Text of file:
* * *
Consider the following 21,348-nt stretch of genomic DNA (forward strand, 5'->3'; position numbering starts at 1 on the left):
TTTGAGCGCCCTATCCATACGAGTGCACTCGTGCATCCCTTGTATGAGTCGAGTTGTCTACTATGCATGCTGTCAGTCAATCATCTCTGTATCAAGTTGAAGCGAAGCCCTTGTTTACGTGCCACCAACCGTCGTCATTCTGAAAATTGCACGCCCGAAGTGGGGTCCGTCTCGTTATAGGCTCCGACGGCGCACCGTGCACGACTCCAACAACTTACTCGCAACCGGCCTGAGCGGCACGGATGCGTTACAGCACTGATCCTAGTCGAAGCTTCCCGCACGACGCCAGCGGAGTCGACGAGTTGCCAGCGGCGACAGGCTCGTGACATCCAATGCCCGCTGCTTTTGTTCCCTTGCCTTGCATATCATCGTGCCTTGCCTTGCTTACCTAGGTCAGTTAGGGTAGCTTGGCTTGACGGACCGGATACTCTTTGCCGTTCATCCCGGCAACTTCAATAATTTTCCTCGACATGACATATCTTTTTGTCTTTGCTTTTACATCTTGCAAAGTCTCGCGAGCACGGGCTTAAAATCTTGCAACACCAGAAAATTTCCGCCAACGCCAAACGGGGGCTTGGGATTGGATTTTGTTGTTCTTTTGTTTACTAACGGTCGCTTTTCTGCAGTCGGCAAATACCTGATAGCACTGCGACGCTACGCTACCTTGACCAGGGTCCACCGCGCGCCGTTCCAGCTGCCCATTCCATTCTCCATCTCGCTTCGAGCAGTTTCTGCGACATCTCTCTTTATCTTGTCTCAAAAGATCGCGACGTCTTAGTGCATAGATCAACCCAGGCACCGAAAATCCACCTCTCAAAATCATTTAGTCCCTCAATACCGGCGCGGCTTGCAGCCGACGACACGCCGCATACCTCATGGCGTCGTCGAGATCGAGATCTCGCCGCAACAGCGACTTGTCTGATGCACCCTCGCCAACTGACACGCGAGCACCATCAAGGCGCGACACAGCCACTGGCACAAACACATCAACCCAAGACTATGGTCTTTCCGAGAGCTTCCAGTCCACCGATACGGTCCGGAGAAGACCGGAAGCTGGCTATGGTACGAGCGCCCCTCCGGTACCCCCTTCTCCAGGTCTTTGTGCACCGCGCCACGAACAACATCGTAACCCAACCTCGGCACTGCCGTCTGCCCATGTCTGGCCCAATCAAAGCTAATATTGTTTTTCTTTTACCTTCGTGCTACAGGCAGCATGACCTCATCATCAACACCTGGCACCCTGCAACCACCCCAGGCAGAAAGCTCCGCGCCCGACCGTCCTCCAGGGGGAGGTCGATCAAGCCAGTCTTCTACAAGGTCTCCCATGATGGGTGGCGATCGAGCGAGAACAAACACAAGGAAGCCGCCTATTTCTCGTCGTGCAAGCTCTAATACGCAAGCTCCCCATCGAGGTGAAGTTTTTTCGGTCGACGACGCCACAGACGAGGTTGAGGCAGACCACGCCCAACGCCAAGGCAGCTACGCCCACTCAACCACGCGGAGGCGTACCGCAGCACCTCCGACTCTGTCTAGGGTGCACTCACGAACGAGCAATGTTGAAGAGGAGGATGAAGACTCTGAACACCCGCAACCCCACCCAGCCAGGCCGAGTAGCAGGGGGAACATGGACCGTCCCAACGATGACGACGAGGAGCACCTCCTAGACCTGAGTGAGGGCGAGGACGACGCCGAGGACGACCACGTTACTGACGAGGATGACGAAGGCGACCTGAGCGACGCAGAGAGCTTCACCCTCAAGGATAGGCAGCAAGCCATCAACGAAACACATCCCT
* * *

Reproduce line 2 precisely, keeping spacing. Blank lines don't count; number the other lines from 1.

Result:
TTTGAGCGCCCTATCCATACGAGTGCACTCGTGCATCCCTTGTATGAGTCGAGTTGTCTACTATGCATGCTGTCAGTCAATCATCTCTGTATCAAGTTGAAGCGAAGCCCTTGTTTACGTGCCACCAACCGTCGTCATTCTGAAAATTGCACGCCCGAAGTGGGGTCCGTCTCGTTATAGGCTCCGACGGCGCACCGTGCACGACTCCAACAACTTACTCGCAACCGGCCTGAGCGGCACGGATGCGTTACAGCACTGATCCTAGTCGAAGCTTCCCGCACGACGCCAGCGGAGTCGACGAGTTGCCAGCGGCGACAGGCTCGTGACATCCAATGCCCGCTGCTTTTGTTCCCTTGCCTTGCATATCATCGTGCCTTGCCTTGCTTACCTAGGTCAGTTAGGGTAGCTTGGCTTGACGGACCGGATACTCTTTGCCGTTCATCCCGGCAACTTCAATAATTTTCCTCGACATGACATATCTTTTTGTCTTTGCTTTTACATCTTGCAAAGTCTCGCGAGCACGGGCTTAAAATCTTGCAACACCAGAAAATTTCCGCCAACGCCAAACGGGGGCTTGGGATTGGATTTTGTTGTTCTTTTGTTTACTAACGGTCGCTTTTCTGCAGTCGGCAAATACCTGATAGCACTGCGACGCTACGCTACCTTGACCAGGGTCCACCGCGCGCCGTTCCAGCTGCCCATTCCATTCTCCATCTCGCTTCGAGCAGTTTCTGCGACATCTCTCTTTATCTTGTCTCAAAAGATCGCGACGTCTTAGTGCATAGATCAACCCAGGCACCGAAAATCCACCTCTCAAAATCATTTAGTCCCTCAATACCGGCGCGGCTTGCAGCCGACGACACGCCGCATACCTCATGGCGTCGTCGAGATCGAGATCTCGCCGCAACAGCGACTTGTCTGATGCACCCTCGCCAACTGACACGCGAGCACCATCAAGGCGCGACACAGCCACTGGCACAAACACATCAACCCAAGACTATGGTCTTTCCGAGAGCTTCCAGTCCACCGATACGGTCCGGAGAAGACCGGAAGCTGGCTATGGTACGAGCGCCCCTCCGGTACCCCCTTCTCCAGGTCTTTGTGCACCGCGCCACGAACAACATCGTAACCCAACCTCGGCACTGCCGTCTGCCCATGTCTGGCCCAATCAAAGCTAATATTGTTTTTCTTTTACCTTCGTGCTACAGGCAGCATGACCTCATCATCAACACCTGGCACCCTGCAACCACCCCAGGCAGAAAGCTCCGCGCCCGACCGTCCTCCAGGGGGAGGTCGATCAAGCCAGTCTTCTACAAGGTCTCCCATGATGGGTGGCGATCGAGCGAGAACAAACACAAGGAAGCCGCCTATTTCTCGTCGTGCAAGCTCTAATACGCAAGCTCCCCATCGAGGTGAAGTTTTTTCGGTCGACGACGCCACAGACGAGGTTGAGGCAGACCACGCCCAACGCCAAGGCAGCTACGCCCACTCAACCACGCGGAGGCGTACCGCAGCACCTCCGACTCTGTCTAGGGTGCACTCACGAACGAGCAATGTTGAAGAGGAGGATGAAGACTCTGAACACCCGCAACCCCACCCAGCCAGGCCGAGTAGCAGGGGGAACATGGACCGTCCCAACGATGACGACGAGGAGCACCTCCTAGACCTGAGTGAGGGCGAGGACGACGCCGAGGACGACCACGTTACTGACGAGGATGACGAAGGCGACCTGAGCGACGCAGAGAGCTTCACCCTCAAGGATAGGCAGCAAGCCATCAACGAAACACATCCCT